Monday, January 02, 2017

Can Carbon Capture Technology Prosper Under Trump? - The New York Times

Carbon capture equipment at the Petra Nova plant southwest of Houston. (Credit: Michael Stravato for The New York Times) Click to Enlarge.
Can one of the most promising — and troubled — technologies for fighting global warming survive during the administration of Donald J. Trump?

The technology, carbon capture, involves pulling carbon dioxide out of smokestacks and industrial processes before the climate-altering gas can make its way into the atmosphere.  Mr. Trump’s denial of the overwhelming scientific evidence supporting climate change, a view shared by many of his cabinet nominees, might appear to doom any such environmental initiatives.

But the new Petra Nova plant about to start running here, about 30 miles southwest of Houston, is a bright spot for the technology’s supporters.  It is being completed essentially on time and within its budget, unlike many previous such projects.  When it fires up, the plant, which is attached to one of the power company NRG’s hulking coal-burning units, will draw 90 percent of the CO2 from the emissions produced by 240 megawatts of generated power.  That is a fraction of the roughly 3,700 megawatts produced at this gargantuan plant, the largest in the Lone Star State.  Still, it is enough to capture 1.6 million tons of carbon dioxide each year — equivalent to the greenhouse gas produced by driving 3.5 million miles, or the CO2 from generating electricity for 214,338 homes.
Petra Nova uses the most common technology for carbon capture.  The exhaust stream, pushed down a snaking conduit to the Petra Nova equipment, is exposed to a solution of chemicals known as amines, which bond with the carbon dioxide.  That solution is pumped to a regenerator, or stripper, which heats the amine and releases the CO2.

Petra Nova, a billion-dollar joint venture of NRG and JX Nippon Oil and Gas Exploration, will not just grab the CO2, it will use it, pushing compressed CO2 through a new pipeline 81 miles to an oil field.  The gas will be injected into wells, a technique known as enhanced oil recovery, that should increase production to 15,000 barrels a day from about 300 barrels a day.  And since NRG owns a quarter of the oil recovery project, what comes out of the ground will help pay for the carbon capture operation.

The plant, which has received $190 million from the federal government, can be economically viable if the price of oil is about $50 a barrel, said David Knox, an NRG spokesman.  The company expects to declare the plant operational in January, Mr. Knox said.  Aware of problems with carbon capture projects around the country and of the risks of hubris, he said: “We’re not going to declare victory before it’s time.”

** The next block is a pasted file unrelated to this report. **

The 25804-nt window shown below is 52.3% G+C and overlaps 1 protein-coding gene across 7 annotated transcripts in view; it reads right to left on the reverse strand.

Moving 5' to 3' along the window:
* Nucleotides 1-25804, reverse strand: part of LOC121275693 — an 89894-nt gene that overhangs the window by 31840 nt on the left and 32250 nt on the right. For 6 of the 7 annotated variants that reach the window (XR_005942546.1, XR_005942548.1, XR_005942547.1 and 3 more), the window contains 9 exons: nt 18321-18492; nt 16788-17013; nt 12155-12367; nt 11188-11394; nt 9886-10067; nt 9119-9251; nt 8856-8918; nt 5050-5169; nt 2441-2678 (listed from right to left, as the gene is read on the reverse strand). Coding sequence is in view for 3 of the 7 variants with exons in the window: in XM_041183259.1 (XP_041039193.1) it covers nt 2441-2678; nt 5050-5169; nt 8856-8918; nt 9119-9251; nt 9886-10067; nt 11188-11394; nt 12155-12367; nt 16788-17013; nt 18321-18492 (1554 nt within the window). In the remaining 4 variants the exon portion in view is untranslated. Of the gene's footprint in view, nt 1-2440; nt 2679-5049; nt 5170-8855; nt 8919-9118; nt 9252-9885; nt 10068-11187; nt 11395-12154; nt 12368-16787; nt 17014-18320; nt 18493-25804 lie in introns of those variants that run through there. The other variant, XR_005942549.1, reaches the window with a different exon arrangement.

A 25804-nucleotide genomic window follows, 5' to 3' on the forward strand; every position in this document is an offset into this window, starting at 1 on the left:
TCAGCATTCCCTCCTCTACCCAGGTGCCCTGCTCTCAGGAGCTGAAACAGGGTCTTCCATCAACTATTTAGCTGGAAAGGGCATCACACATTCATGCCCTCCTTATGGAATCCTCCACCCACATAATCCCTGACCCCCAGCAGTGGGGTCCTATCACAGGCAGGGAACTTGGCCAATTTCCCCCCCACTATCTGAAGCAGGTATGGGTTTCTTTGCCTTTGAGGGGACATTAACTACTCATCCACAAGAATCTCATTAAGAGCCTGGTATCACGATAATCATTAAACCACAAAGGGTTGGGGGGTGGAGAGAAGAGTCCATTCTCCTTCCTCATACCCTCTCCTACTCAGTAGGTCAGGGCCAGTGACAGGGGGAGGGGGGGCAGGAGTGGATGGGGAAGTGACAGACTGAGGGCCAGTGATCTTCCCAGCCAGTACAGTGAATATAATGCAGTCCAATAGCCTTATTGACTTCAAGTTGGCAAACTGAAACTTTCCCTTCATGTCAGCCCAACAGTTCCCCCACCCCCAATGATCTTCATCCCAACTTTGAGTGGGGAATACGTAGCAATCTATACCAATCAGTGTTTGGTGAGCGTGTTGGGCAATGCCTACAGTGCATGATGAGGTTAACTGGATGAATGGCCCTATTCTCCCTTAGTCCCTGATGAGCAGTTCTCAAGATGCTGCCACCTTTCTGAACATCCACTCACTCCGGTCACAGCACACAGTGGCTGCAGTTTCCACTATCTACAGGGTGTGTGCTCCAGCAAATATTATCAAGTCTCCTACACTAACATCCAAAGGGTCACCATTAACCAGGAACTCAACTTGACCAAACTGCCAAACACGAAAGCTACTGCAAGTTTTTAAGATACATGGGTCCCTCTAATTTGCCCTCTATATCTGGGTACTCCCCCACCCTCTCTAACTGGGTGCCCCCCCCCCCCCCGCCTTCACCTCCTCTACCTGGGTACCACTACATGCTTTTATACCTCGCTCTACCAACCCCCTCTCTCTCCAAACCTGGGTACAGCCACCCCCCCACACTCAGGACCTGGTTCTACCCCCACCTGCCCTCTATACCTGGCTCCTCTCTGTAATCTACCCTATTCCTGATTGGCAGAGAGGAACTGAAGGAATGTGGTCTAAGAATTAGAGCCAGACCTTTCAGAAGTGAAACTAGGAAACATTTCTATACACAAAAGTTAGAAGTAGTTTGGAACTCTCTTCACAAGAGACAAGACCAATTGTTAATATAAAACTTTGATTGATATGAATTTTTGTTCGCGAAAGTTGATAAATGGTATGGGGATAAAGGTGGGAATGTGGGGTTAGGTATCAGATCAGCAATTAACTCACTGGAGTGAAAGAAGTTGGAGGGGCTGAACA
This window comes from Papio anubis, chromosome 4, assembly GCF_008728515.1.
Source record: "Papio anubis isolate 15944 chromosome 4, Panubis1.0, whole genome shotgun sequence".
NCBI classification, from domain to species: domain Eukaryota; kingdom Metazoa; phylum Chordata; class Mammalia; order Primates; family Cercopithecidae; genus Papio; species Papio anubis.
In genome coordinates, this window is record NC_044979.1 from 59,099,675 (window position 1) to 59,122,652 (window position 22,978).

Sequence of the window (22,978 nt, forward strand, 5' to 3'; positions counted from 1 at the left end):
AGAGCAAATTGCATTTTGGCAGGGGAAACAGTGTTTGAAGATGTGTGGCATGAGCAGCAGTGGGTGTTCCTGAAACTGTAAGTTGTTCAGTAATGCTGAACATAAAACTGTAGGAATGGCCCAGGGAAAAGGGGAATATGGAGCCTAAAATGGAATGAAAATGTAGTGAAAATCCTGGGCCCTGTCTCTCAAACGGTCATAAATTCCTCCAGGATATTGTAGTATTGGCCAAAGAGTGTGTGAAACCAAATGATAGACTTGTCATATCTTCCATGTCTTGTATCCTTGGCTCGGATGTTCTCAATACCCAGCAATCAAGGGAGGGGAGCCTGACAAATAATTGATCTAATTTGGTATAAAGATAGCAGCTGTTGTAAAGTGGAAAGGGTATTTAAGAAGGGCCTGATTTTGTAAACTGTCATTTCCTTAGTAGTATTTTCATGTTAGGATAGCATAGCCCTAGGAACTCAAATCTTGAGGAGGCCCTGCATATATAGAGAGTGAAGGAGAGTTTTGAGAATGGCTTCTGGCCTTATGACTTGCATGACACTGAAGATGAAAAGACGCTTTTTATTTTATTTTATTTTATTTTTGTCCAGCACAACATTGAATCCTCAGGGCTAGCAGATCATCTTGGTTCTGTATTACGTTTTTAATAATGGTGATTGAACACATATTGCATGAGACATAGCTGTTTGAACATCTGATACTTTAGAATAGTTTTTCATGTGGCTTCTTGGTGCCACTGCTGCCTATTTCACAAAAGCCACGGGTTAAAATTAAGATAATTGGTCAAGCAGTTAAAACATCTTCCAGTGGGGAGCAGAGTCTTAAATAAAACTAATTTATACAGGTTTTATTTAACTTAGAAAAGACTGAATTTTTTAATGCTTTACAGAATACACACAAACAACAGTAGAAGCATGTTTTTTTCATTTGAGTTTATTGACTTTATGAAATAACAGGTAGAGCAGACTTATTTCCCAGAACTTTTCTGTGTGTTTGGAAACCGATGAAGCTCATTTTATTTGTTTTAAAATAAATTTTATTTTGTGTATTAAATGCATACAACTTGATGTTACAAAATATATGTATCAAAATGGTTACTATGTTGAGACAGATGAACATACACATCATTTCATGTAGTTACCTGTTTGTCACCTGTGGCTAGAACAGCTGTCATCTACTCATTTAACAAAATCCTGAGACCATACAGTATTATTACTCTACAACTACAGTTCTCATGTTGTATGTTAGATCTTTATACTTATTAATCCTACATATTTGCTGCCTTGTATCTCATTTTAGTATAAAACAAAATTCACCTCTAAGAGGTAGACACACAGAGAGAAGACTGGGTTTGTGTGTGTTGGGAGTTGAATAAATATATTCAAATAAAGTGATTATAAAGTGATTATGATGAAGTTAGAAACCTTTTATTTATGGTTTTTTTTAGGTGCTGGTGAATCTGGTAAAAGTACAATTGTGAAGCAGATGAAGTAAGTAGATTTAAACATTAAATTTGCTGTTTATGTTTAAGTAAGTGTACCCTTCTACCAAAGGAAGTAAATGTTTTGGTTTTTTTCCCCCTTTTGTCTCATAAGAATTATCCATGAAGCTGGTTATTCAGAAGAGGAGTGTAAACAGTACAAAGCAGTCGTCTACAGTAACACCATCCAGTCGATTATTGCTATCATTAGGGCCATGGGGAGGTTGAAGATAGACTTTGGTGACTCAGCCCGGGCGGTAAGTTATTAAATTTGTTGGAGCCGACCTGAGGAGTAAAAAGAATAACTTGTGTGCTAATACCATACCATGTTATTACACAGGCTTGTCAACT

If the price of oil stabilizes or rises, and if tax breaks for developing the technology continue and markets for carbon storage develop, he said, utilities might ask, “why would I not want to put a carbon capture system on my plant?”
Carbon capture systems are not just expensive to build; they tend to be power-hungry, and make the plant less efficient over all — a problem known as “parasitic load.”  The Petra Nova carbon capture process gets its energy from a separate power plant constructed for the purpose, which NRG says makes the system more efficient than it would otherwise be, and frees up all of the capacity of the main power plant to sell all of the electricity it produces.  The company estimates that the next plant it builds could cost 20 percent less, thanks to lessons learned this time around.
If Petra Nova succeeds, it means a boost for carbon capture.  Despite carbon capture’s problems, its supporters, including the Intergovernmental Panel on Climate Change and the International Energy Agency, call the technology, known as carbon capture sequestration, crucial for meeting emissions standards that can prevent the worst effects of climate change.
One of the most innovative approaches to carbon capture is being tried 50 miles east of the Petra Nova plant, in La Porte, Tex., where a consortium of companies is trying an entirely new approach to low-carbon power generation.

In a $140 million, 50 megawatt demonstration project, the company, Net Power, will use superheated carbon dioxide in much the same way that conventional power plants use steam to drive turbines.  This system, invented by a British engineer, Rodney Allam, eliminates the inefficiency inherent in heating water into steam and cooling it again.  The power plant produces a stream of very pure, pressurized carbon dioxide that is ready for pipelines without much of the additional processing that conventional carbon capture systems require.

Read more at Can Carbon Capture Technology Prosper Under Trump?

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